The LePage administration has a history of doing questionable — and sometimes even unlawful — things with the federal money it receives to provide financial stability to low-income families.
In federal fiscal year 2015, the LePage administration transferred $7.8 million of grant funds it received from the federal Temporary Assistance for Needy Families program, or TANF, and then used those funds in ways that ran afoul of federal law. (It later denied misusing these funds, then changed its spending to follow the law.)
Now we have a new instance of the LePage administration maneuvering TANF money quietly, without explaining its actions or motives to the public.
A recent BDN Maine Focus investigation found that the Maine Department of Health and Human Services is using much of the money it has saved from cutting low-income families off of TANF to cover long-term state spending obligations — such as shelters for homeless young people and transportation for families involved in the child protective system.
Out of $102 million in TANF funds DHHS says it plans to spend in the upcoming fiscal year, the BDN calculated that $34.5 million, more than a third of the total, will represent spending on programs and services previously paid for using other state funds.
Most of these programs and services were already accounted for in the budget proposal Gov. Paul LePage released earlier this year. By using TANF to pay for them instead, DHHS is, essentially, creating its own cash pool and thereby avoiding legislative scrutiny.
Characteristically, the department has denied publicly that this is what it’s doing, and it has not answered questions about its plans for the state money it is supposedly saving or where it is going.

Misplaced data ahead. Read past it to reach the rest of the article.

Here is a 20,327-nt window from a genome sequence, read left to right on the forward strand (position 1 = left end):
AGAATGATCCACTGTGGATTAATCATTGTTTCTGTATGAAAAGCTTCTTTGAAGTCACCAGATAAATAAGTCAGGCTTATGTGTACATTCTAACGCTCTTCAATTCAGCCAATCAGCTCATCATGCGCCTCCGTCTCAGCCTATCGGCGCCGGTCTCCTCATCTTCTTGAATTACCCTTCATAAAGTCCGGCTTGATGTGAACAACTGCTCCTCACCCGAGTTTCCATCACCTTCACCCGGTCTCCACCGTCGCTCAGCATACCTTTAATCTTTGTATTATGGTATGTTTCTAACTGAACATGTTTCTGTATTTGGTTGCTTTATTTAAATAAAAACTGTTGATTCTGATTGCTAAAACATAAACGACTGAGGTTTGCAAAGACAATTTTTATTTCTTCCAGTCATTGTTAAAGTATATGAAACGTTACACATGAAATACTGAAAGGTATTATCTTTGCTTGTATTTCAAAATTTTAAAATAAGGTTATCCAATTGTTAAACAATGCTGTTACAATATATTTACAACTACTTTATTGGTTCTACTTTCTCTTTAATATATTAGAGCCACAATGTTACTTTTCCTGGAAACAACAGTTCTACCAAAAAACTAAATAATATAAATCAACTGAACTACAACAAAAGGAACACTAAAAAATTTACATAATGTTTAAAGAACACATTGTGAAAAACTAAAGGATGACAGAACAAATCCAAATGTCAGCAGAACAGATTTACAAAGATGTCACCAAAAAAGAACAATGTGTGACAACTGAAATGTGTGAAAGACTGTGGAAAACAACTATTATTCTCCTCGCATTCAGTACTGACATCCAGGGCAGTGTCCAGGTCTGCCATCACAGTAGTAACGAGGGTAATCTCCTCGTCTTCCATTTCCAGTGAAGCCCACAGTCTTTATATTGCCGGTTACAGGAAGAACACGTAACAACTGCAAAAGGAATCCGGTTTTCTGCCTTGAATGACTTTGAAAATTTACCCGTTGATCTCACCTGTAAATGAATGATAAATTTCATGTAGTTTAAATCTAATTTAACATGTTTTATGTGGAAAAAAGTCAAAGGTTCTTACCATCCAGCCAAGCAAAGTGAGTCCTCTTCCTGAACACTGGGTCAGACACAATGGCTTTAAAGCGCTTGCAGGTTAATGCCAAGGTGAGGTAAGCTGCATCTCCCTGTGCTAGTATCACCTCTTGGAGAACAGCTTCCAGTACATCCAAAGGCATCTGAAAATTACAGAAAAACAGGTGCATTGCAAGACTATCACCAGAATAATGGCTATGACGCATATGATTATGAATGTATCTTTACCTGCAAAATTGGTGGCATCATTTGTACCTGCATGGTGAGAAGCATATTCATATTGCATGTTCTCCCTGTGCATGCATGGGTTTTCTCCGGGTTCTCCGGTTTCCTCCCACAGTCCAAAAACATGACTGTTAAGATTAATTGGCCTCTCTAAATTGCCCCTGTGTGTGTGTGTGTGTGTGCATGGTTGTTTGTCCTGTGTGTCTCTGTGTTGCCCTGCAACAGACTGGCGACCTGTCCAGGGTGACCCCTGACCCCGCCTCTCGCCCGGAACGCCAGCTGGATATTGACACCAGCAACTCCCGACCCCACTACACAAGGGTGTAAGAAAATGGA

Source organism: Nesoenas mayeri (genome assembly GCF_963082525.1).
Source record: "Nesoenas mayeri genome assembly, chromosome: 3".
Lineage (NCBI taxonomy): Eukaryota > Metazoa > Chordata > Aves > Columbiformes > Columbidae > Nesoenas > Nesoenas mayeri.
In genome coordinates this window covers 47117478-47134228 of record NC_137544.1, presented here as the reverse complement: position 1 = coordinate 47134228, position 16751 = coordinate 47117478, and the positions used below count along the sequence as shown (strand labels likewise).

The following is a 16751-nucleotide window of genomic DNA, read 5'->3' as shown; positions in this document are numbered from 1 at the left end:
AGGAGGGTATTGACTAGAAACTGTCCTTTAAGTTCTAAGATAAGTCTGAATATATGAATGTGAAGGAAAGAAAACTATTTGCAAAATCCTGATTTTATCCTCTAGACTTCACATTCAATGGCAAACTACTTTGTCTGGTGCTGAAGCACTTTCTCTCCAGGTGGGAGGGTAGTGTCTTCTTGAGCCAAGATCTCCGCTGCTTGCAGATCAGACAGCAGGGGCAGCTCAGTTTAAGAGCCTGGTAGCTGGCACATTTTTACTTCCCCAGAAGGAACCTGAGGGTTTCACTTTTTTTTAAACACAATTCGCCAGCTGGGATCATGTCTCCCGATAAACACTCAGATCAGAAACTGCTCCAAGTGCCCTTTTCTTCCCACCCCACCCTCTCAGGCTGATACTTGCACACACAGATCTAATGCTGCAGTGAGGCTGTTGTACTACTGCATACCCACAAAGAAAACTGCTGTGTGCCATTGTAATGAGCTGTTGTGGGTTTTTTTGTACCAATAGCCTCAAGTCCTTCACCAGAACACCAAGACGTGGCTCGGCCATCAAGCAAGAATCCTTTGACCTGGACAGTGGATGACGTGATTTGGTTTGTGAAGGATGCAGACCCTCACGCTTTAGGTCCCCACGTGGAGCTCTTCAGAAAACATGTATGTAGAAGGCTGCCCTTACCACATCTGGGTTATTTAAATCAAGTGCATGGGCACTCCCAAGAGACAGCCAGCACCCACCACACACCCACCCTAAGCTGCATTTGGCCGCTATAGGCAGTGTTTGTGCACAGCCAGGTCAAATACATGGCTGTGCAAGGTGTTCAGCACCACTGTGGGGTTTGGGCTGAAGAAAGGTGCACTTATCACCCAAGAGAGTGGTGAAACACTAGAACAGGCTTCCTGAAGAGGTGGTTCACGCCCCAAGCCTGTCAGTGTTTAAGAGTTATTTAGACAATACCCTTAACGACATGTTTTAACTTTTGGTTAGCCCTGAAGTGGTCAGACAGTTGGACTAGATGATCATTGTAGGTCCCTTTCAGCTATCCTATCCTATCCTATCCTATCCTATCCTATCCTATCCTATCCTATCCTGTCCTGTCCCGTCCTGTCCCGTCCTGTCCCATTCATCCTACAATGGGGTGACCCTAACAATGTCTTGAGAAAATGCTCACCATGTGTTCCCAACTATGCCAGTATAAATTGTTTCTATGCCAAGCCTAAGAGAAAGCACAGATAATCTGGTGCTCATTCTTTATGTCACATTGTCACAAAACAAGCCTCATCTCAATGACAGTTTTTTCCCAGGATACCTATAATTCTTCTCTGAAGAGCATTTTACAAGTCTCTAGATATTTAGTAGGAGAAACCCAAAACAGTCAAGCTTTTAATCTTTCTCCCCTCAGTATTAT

In May, when lawmakers asked questions about what the LePage administration intended to do with the unspent balance in Maine’s TANF account, DHHS officials said they were using it to expand programs that already exist to help low-income families with children or beef up new programs that hadn’t received state money before.
For the most part, however, the BDN investigation found this is not true, as much of the money is slated to cover — and not expand — programs that already exist.
Key questions remain unanswered. Namely, what will DHHS do with the money it no longer needs to spend on existing programs because it’s using TANF funds instead? Is this diverted spending in line with federal rules for TANF funds? And, if LePage administration officials had a good reason to put TANF money to programs normally covered by taxpayers and other federal grants, why aren’t they talking about it?
The LePage administration and DHHS owe taxpayers an explanation about what they are doing with tens millions of public dollars that are, so far, unaccounted for.